Please, do not mix CCP and Chinese people. People do not align themselves 100% at all time with the government or the party.

> But then I think, what would I do, how far would I go, to prevent another Taiping Rebellion?

Interesting. If you read CCP's propaganda, Taiping Rebellion is proclaimed as the righteous movement of the people to overthrow a corrupted government.

While in reality, Taiping Rebellion is more like a group of manic that causes havoc across the nation. It brings no advance to anything, and killed 10MM+ people. And is considered a setback to the overall progress of Chinese society.

I'm not sure I was replying directly to your comment either. I apologize.

I only recently learned about the whole "washing" of the "Incident" and it has really made me think.

I certainly agree with your rebuttal. I do not conflate the CCP with the Chinese people. And I'm aware that there are hundreds of millions of Chinese people who don't even live in China.

I also recognize that most of the members of the CCP are good people, the ones I call "scary" are a small minority. (Even if I don't agree with Communism.)

All things considered, if I'm thinking clearly, the most important thing I can recognize about China and the Chinese people is my own deep ignorance. :)

- - -

some points:

In re: the Falun Gong, they have newspapers and occasional demonstrations where I live, and they manage to make a very sober and sobering account of it. If they are lying they are damn good at it.


I don't know the truth of it myself, I hate to believe it.

> > What is the world gives someone the right to try to lie to a whole nation of billions of people? > No one. And no Chinese people or very few of them think CCP has the right either.

Which is reassuring in one sense but dreadful in another: the concept of the "Mandate of Heaven" is still valid, even if you take it just as a metaphor?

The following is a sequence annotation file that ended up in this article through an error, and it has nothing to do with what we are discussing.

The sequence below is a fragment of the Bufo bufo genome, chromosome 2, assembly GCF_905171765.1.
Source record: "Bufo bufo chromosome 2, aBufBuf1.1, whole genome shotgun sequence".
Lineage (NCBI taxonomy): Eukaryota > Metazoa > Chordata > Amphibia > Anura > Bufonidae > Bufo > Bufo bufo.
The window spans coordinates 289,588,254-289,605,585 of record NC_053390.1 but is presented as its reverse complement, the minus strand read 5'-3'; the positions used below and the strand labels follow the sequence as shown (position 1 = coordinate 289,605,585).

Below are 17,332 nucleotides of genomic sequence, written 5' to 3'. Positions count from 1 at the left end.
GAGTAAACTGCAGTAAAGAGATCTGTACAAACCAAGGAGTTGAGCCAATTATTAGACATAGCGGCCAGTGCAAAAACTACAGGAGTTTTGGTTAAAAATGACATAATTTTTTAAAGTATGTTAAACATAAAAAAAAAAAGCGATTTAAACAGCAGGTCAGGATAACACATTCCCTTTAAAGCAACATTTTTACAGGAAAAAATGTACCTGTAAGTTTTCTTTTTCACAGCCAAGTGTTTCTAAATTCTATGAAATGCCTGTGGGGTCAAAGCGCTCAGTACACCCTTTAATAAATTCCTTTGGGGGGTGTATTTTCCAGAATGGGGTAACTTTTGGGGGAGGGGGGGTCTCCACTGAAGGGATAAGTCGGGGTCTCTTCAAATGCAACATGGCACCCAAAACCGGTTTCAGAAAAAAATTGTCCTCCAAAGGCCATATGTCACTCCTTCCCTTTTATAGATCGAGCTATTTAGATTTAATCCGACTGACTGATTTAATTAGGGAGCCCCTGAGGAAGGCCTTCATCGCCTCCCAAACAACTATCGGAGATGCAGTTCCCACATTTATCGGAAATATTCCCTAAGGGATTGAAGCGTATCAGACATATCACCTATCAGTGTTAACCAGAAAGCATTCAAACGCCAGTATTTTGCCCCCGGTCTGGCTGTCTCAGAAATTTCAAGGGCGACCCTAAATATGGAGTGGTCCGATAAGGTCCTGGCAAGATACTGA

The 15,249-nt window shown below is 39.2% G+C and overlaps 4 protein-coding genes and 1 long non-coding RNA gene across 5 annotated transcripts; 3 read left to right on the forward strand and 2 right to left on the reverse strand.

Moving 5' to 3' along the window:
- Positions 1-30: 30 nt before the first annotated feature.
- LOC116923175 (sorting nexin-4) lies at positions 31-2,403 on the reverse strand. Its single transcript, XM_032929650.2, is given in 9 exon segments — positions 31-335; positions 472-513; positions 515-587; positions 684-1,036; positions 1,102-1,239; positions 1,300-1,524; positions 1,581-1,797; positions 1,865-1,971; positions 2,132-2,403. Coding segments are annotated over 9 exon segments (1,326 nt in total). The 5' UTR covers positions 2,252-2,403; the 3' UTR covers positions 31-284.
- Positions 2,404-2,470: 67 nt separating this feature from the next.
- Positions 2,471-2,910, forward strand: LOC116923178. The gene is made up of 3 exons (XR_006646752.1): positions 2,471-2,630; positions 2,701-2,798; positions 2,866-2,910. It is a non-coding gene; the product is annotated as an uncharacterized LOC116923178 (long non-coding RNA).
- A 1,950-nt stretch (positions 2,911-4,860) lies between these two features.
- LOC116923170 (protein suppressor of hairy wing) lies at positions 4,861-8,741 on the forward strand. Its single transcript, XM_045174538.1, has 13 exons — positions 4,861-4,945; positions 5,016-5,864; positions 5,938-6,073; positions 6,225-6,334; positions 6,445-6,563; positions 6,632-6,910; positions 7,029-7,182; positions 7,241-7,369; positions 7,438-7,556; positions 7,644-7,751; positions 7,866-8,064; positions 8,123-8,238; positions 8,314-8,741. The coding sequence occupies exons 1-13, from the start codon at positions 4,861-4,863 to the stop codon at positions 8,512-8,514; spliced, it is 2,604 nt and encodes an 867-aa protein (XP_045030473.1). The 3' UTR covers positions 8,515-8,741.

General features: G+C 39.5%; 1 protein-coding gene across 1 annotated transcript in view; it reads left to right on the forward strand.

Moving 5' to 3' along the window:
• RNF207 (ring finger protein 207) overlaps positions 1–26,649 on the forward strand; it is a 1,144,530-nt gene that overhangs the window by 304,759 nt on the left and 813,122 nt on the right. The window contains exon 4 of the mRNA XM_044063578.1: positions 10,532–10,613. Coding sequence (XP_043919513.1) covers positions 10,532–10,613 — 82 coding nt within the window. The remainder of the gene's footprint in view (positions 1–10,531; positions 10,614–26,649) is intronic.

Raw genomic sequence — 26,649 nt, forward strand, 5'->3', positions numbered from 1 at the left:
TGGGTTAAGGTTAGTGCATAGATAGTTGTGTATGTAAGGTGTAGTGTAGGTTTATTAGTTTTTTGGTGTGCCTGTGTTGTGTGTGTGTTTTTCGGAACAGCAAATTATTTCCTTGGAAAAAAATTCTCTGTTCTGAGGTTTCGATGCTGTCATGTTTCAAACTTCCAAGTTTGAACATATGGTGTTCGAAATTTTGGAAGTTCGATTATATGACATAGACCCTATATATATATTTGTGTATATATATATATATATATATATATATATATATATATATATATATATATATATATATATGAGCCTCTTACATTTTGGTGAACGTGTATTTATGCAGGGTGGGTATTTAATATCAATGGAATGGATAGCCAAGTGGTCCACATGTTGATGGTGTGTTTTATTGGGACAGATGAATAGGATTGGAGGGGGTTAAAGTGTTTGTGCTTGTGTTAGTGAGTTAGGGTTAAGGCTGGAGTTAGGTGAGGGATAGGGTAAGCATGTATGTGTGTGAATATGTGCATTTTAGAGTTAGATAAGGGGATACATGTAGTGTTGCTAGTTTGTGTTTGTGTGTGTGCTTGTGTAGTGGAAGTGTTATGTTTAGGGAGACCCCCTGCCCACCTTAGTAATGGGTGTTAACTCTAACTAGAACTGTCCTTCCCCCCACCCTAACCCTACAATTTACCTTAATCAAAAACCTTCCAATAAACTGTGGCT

> Not sure what do you mean by "false reality".

I mean the attempt to pretend the Tiananmen Square Massacre didn't happen.

> No clue what "grotesque arrogance" refers to.

I mean that the folks responsible for the decision to try to change history are being arrogant, institutionally if not personally.

> Please, do not mix CCP and Chinese people. People do not align themselves 100% at all time with the government or the party.

I agree. But taken together, as a Nation, that's a lil schizophrenic. Part of the nation knowing about the massacre and part "knowing" that it was merely an "incident" or even a myth, that's very schizophrenic. Even if most of the people see through it, it's still unhealthy I think.

In re: Taiping Rebellion. When I read about it I was horrified. A vast horde hopped up on rebellion and bad religion and overrunning everything they could... And they call it a "righteous movement"..?

Anyhow, sorry for my ignorance.

Falun gong... Your wiki link has 4 external links and they are all YouTube videos... I am not sure there is any credibility in this form of data source...

I think you are right. But I want to point out that most college educated people know there is a tianmen incident. They may view it as a unlawful riot, instead of what believed by western people.

My statement "I highly doubt anyone in China now believe that did not happen" seems too rush and was from my own experience only, because I learned Tianmen incident in college.

Or I should say most people eventually will be ignorant about what's tianmen incident. They neither believe it happened or not happened, they simply have no such idea, like in an alternative universe.